How to Get Patient Reviews


In previous articles, you have learned about how to start your practice, and tips to promote it effectively. However, the most important marketing aspect for an aesthetic business to establish is their reputation. To do that, you will need to gather patient reviews of your excellent service. Reviews written by your patients is one of the most effective means of establishing your reputation and earning new customers through this modified form of word-of-mouth advertising. While it may not be quite as good as hearing it from the patient’s own lips, their reviews speak volumes to those who are considering your services.

In fact, most people surveyed would not choose a new doctor unless they read at least one patient review to get a better idea of the practitioner, their office staff, the effectiveness of treatments, and the overall atmosphere to see if it makes a comfortable fit for their needs. In searching for a doctor or dentist, you might have done the same thing in reading over their reviews from patients.

Getting Patients to Write Reviews


Unfortunately, getting patients to write a testimonial for your website can be difficult at best. Most people simply do not leave reviews behind unless they had a really bad experience which is something that as a doctor you will have to address. Getting positive reviews is difficult for several reasons, one of which is trying to walk the fine line that lies between mentioning it to a patient and hoping they are inclined to write one on your behalf. Going a little over one way or another may mean not getting them to write a review at all.

Plus, there are the HIPAA regulations that govern just what doctors can and cannot do in terms of promoting their practice, so many refuse to do any prodding because they feel it might cross that line. However, there are proven methods you can use to help get patients who are satisfied with the results they receive to write a positive review without violating HIPAA regulations.

Gather Information for First Visit


If a patient is visiting you for the first time or you have not asked current patients for this information, ask them how they use the internet. As part of the questioning process, you can ask if they have participated in review websites such as Yelp or Angie’s List. And, you can add social media use, such as Facebook, Twitter, or LinkedIn. It’s also helpful to know if they run their own blog as well.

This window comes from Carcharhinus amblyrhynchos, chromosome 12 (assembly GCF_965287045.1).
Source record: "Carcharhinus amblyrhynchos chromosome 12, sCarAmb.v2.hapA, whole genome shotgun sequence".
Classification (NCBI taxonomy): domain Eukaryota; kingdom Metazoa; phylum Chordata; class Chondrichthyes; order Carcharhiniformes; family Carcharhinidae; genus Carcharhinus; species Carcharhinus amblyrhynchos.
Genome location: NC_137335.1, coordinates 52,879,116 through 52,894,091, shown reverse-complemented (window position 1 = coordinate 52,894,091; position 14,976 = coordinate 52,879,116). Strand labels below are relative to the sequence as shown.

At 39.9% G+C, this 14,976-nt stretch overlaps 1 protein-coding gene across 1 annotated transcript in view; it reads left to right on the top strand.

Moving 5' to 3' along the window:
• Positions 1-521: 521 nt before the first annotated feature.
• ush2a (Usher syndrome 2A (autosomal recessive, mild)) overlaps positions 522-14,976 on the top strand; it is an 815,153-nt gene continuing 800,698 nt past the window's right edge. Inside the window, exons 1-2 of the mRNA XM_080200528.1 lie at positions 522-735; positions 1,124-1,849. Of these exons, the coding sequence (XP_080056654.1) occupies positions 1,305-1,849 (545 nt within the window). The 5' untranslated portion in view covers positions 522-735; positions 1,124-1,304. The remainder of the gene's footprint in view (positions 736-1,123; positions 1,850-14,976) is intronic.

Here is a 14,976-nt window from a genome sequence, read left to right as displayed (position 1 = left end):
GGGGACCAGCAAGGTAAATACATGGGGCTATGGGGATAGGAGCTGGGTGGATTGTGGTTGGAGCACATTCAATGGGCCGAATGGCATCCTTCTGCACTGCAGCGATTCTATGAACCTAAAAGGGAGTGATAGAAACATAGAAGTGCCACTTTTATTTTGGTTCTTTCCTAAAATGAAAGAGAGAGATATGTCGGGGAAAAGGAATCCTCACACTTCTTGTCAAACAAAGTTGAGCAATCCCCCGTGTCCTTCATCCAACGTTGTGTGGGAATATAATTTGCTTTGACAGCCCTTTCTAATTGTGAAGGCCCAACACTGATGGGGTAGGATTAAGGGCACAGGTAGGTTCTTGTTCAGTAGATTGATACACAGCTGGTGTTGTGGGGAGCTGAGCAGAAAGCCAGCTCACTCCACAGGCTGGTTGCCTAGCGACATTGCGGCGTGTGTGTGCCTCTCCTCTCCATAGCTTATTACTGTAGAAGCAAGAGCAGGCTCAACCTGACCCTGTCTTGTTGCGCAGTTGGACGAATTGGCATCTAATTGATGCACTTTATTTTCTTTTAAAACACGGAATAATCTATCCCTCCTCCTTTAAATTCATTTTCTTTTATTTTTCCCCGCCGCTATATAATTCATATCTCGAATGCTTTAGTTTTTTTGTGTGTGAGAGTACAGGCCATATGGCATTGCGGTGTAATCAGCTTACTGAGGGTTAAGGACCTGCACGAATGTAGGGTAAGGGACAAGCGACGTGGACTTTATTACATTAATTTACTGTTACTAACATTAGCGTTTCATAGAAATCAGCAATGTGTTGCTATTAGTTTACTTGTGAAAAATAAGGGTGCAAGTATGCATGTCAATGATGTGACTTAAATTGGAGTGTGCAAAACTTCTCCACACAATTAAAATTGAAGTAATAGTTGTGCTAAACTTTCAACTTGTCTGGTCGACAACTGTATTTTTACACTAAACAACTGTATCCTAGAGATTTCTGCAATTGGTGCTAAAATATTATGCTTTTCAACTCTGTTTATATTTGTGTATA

Another question you can ask is whether your website was helpful in the research they used for your practice or the procedure that was performed.

The reason why you want to ask these questions is that when you are ready to ask them if they will share their experience with your practice online, you can refer to the answers that they gave. The more boxes they check off in the list of choices you gave them, the more likely they are to be socially active on the internet and thus more likely to post a review.

Make It a Favor

Instead of asking for a review, asked them for a favor which will make a better impact on the patient. You are appealing to their good will when asking them for a favor about posting a review. You should couple the favor with telling them that you value their feedback about the experience and to share that with others, so they can take heed of their words as well.

Make sure that your website allows them to post without using their name, so they can remain anonymous. That will help you get more reviews on your site and other review sites, such as Yelp if you see that they have checked that off on their questionnaire.

Add a Deadline


When people do not act quickly on the favor that you ask, they tend not to do it at all. It’s only human nature to be forgetful, so the sooner they post the review, the better. You can remind them of this when they accept your favor by telling them, “Great, I’ll be looking for it tonight.” That is a gentle reminder that can work wonders in pressing them to post a review without being harsh or critical.



If you inform patients through email about appointments, you can include a request for a review with the next email that you send. Whether you schedule another appointment or send them follow-up information, including a request or favor to post a review about their last experience with you is one more way to get them to write a review for you and your practice.

Keep in mind that putting the question in your email should not be obvious, but it needs to be visible so that they will see it. This means putting it near the bottom and couched as a favor so that they are more likely to respond.

Business Review Card


An easy way to remind the patient about posting a review is providing them with a simple business review card that is part of the package they leave your office with after the appointment. It can be a small business card or somewhat larger, but it needs to contain the URL or link that takes patients to the review site of your choice, whether it is your own website or an independent one like Yelp or Angie’s List.

The cards themselves are inexpensive and just like business cards you can order them in the hundreds so that you have plenty on hand. It’s one more reminder of their promise to post a review that is done in a friendly way. Plus, you can have contact information and even have their next appointment noted on the card as well.

By doing the little things in reminding patients about posting reviews, you can increase the number you have considerably which may make a big difference to your practice. Plus, it puts you and your staff on notice to improve areas of what you do to make an even better impression on your patients, so it is a win-win for everyone.

Related: How to Manage Negative Patient Reviews